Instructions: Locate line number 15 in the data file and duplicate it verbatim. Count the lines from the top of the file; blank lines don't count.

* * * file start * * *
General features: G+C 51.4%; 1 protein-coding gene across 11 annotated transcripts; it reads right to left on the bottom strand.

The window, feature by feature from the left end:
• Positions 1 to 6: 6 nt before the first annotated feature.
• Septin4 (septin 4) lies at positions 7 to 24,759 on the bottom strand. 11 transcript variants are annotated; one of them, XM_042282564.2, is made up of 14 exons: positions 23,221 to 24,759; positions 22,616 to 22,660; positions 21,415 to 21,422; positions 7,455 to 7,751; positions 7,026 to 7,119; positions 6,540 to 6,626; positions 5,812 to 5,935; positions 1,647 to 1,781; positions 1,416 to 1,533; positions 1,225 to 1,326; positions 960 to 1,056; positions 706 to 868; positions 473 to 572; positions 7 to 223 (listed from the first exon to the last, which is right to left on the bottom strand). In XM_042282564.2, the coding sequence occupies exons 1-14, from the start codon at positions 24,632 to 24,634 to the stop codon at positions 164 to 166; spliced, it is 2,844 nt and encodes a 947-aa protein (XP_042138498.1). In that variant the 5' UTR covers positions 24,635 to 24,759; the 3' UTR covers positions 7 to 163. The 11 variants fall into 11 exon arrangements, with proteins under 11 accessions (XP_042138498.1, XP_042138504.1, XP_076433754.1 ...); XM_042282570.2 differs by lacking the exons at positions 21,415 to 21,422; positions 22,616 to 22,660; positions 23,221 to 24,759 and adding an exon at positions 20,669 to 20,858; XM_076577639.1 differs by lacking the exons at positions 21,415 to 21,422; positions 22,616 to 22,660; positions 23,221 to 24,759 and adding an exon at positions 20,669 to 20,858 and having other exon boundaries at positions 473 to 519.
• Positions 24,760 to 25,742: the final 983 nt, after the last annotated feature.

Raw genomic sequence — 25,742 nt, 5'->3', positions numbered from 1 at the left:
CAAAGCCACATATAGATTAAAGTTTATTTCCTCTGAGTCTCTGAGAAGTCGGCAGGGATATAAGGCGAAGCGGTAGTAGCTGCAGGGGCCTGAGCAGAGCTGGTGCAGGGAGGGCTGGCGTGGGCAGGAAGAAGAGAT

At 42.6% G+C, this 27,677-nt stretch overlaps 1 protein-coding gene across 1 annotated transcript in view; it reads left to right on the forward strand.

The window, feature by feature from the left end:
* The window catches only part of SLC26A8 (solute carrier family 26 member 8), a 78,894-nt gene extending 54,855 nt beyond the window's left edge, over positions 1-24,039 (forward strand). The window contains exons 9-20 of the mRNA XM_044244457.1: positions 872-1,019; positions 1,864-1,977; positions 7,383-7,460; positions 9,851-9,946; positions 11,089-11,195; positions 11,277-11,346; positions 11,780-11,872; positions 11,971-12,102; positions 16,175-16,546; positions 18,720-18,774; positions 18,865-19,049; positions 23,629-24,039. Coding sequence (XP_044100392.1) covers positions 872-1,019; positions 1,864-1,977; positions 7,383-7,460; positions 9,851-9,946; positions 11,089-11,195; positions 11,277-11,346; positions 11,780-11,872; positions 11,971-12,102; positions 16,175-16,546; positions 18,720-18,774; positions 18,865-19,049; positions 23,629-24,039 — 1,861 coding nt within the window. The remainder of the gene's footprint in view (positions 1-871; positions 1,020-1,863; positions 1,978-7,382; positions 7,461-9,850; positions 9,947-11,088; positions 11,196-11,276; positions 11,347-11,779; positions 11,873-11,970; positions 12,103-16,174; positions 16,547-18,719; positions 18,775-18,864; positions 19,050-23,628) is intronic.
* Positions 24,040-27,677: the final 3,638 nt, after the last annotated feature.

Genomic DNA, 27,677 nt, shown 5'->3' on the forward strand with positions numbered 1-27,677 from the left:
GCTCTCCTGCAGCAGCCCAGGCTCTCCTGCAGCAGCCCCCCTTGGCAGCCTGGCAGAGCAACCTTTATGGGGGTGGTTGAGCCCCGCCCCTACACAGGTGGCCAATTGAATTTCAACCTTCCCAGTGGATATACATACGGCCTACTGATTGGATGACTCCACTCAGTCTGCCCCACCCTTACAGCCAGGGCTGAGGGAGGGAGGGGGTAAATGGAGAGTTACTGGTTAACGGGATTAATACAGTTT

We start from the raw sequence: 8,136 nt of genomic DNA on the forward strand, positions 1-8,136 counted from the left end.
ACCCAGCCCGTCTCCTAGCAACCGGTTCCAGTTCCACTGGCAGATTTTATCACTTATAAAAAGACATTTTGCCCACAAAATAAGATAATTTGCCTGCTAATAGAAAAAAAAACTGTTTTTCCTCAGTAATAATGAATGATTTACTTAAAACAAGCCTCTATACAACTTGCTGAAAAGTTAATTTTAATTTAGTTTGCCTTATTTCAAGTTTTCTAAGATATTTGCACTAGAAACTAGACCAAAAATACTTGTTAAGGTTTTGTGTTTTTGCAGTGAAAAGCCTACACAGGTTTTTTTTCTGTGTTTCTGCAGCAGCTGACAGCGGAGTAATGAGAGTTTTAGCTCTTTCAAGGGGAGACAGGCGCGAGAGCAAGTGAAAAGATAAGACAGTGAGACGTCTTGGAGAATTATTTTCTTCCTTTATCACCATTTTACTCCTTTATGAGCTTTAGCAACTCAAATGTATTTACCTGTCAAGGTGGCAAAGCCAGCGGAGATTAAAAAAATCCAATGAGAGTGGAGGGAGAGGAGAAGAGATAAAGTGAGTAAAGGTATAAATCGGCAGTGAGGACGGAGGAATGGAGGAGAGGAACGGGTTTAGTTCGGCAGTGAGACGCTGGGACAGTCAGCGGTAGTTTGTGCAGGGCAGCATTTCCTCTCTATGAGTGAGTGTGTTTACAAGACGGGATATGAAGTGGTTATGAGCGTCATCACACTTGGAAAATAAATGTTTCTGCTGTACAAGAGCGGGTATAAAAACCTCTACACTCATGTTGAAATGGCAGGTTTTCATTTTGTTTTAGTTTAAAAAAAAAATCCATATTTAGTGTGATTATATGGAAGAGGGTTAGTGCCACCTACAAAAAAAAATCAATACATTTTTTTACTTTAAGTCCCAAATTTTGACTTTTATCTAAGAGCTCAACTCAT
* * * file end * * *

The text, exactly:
ACCCAGCCCGTCTCCTAGCAACCGGTTCCAGTTCCACTGGCAGATTTTATCACTTATAAAAAGACATTTTGCCCACAAAATAAGATAATTTGCCTGCTAATAGAAAAAAAAACTGTTTTTCCTCAGTAATAATGAATGATTTACTTAAAACAAGCCTCTATACAACTTGCTGAAAAGTTAATTTTAATTTAGTTTGCCTTATTTCAAGTTTTCTAAGATATTTGCACTAGAAACTAGACCAAAAATACTTGTTAAGGTTTTGTGTTTTTGCAGTGAAAAGCCTACACAGGTTTTTTTTCTGTGTTTCTGCAGCAGCTGACAGCGGAGTAATGAGAGTTTTAGCTCTTTCAAGGGGAGACAGGCGCGAGAGCAAGTGAAAAGATAAGACAGTGAGACGTCTTGGAGAATTATTTTCTTCCTTTATCACCATTTTACTCCTTTATGAGCTTTAGCAACTCAAATGTATTTACCTGTCAAGGTGGCAAAGCCAGCGGAGATTAAAAAAATCCAATGAGAGTGGAGGGAGAGGAGAAGAGATAAAGTGAGTAAAGGTATAAATCGGCAGTGAGGACGGAGGAATGGAGGAGAGGAACGGGTTTAGTTCGGCAGTGAGACGCTGGGACAGTCAGCGGTAGTTTGTGCAGGGCAGCATTTCCTCTCTATGAGTGAGTGTGTTTACAAGACGGGATATGAAGTGGTTATGAGCGTCATCACACTTGGAAAATAAATGTTTCTGCTGTACAAGAGCGGGTATAAAAACCTCTACACTCATGTTGAAATGGCAGGTTTTCATTTTGTTTTAGTTTAAAAAAAAAATCCATATTTAGTGTGATTATATGGAAGAGGGTTAGTGCCACCTACAAAAAAAAATCAATACATTTTTTTACTTTAAGTCCCAAATTTTGACTTTTATCTAAGAGCTCAACTCAT